To drive growth, focus on increasing desire—not just decreasing friction
As a marketer, salesperson, UX designer, or product leader, part of your job is to reduce the friction involved if someone wants to buy something from you.
Make the button bigger
Use brighter colors
Write shorter copy
Put everything on the homepage above the fold
Add the call-to-action button everywhere on the website
Send reminder emails about the sale
Use monetary incentives, e.g. discounts, bundles, promotions, and reverse promotions ("The price goes up next month!”)
The underlying assumption is, “If I make this easier (or cheaper) for you, you’ll eventually want it.”
But this logic is fundamentally flawed.
First, it ignores how people jump through hoops all the time for things they want. And they’re willing to go the extra mile—to pay more, do more work, or try harder to get those things.
Second, there are lots of products that are free and you still don’t want them. For example, free apps cost you nothing, but you’re not itching to download every single one.
To be sure, reducing friction is important. There’s a ton written about conversion rate optimization (CRO), and it’s smart to optimize the low-hanging fruit that’s currently preventing sales.
But when 90% of your marketing strategy is about reducing friction, it’s a race to the bottom. You can only discount so much before you give your product away for free or your business becomes unprofitable.
To drive growth, you can’t just decrease friction. You have to increase desire.
You’ll hit a ceiling
You can make it incredibly easy for someone to download your app and create an account. Slick design. Fast loading. Quick ways to log in with Facebook or Gmail. Nothing on your site ever breaks.
But unless a customer wants to create an account, none of that matters.
There will be a point when you’ve made the button as big as it can be.
You’ve sent so many reminder emails that people start to unsubscribe or report you as spam.
You’ve squeezed out every last drop of product improvement, so if a user wanted to upgrade, you’re certain they could easily do it.
But there will be a ceiling with the gains you make from removing friction.
People jump through hoops for things they want
Did you pick your spouse because they were the most convenient option?
No, you probably picked them despite needing to overcome obstacles: location, your in-laws, scheduling around their calendar because you knew it was worth it.
Check out this photo:
This is a line outside Momofuku Milk Bar in New York. These are all the same people who say, “I’m too busy. I don’t have enough time.” But they have time to wait in line for ice cream. You probably know someone who has waited in even longer lines for the new iPhone.
Harvard makes you jump through a lot of hoops. You need to get two letters of recommendation, write a couple essays, pay hundreds of dollars to take the SAT, get good grades, etc.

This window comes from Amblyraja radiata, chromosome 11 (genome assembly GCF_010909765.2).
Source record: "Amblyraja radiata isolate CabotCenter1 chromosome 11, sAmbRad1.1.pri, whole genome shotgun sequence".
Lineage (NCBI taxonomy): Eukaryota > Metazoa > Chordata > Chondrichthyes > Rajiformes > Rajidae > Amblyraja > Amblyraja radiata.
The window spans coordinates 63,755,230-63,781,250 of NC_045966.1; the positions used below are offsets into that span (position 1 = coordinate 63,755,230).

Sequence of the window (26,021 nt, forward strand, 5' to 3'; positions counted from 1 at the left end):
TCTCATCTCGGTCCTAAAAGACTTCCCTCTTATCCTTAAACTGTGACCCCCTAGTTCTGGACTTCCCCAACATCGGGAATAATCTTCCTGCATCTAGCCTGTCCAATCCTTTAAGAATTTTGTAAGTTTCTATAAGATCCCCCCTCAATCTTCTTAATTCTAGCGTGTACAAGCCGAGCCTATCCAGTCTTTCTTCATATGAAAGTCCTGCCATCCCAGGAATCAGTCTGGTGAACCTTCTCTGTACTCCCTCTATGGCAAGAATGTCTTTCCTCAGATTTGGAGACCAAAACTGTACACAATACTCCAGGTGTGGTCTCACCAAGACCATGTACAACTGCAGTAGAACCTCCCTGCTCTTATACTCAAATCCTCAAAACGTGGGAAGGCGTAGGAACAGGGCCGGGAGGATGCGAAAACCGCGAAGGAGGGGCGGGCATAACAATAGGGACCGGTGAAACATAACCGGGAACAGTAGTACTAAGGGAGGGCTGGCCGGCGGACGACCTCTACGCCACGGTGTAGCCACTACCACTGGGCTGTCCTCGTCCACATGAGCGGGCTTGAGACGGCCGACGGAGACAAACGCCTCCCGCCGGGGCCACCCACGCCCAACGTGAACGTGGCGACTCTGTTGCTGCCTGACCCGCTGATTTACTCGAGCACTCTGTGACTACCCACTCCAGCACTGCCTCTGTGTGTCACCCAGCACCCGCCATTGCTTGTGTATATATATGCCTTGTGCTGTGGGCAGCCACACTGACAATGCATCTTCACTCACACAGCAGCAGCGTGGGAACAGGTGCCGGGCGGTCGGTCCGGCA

The dean doesn’t say, “Hey, let’s remove all requirements because it’s friction for you.” They don’t care. They know their value and they’re betting you will do. If you get in, you’ll say, “Take my money!”
Cognitive dissonance can work for you, or against you
Here’s the thing: Cognitive dissonance is real. Your brain likes being consistent with itself.
For example, here’s cognitive dissonance working in your favor.
Me: I waited in line for a long time to get this thing.
Me: I would only work hard for things I really want.
Me: I must really want this thing.
Me: This thing is great. I’m so glad I bought it.
Awesome! Cognitive dissonance made the customer get more value out of your product, without you needing to change anything about the actual product. That’s value created out of thin air.
On the other hand, here’s cognitive dissonance working against you:
Me: They promised me a gift card if I signed up.
Me: I had to sign up because I wanted the gift card, not necessarily because I wanted the product.
Me: I must not like this product very much if they had to bribe me to join.
Yikes. Not great.
You don’t want your customer to go down that line of thinking. If the story they tell themselves about you isn’t in your favor, you’re facing an uphill battle.
Spend some energy on increasing desire
No amount of decreasing friction will have the powerful impact of a good increase in desire.
So what if instead of just focusing on reducing friction, you spend some of that energy on making someone want to engage with you?
This isn’t simply about making your product better. This is about proactively crafting the story the customer gets to tell themselves (and their friends) when they use your product. It’s about how your product helps your customer be the person they always imagined.
We tend to focus on removing friction because it feels comfortable: Your customer might complain that they didn’t see a sign, so you make the sign bigger. Done and fixed. When you’re reducing friction, you can almost work through a checklist of the most common items of friction.
There’s less of a formula for increasing desire. The strategy and tactics depend on your business, your levers, your relationship with customers, and your story. These all feel messier than reducing friction. But it’s precisely because it’s messier that fewer people attempt to work on this--so a small gain could create out-sized returns and help you stand out.
You want to build a business where people are willing to jump through more hoops, wait in longer lines, and search harder if they can’t find you on the first try.
What would you do to encourage that kind of irrational need for your product?
This is a good question to challenge yourself and your team to think about.
Remember: You can’t spam your way into people’s hearts. Find ways to earn their attention instead.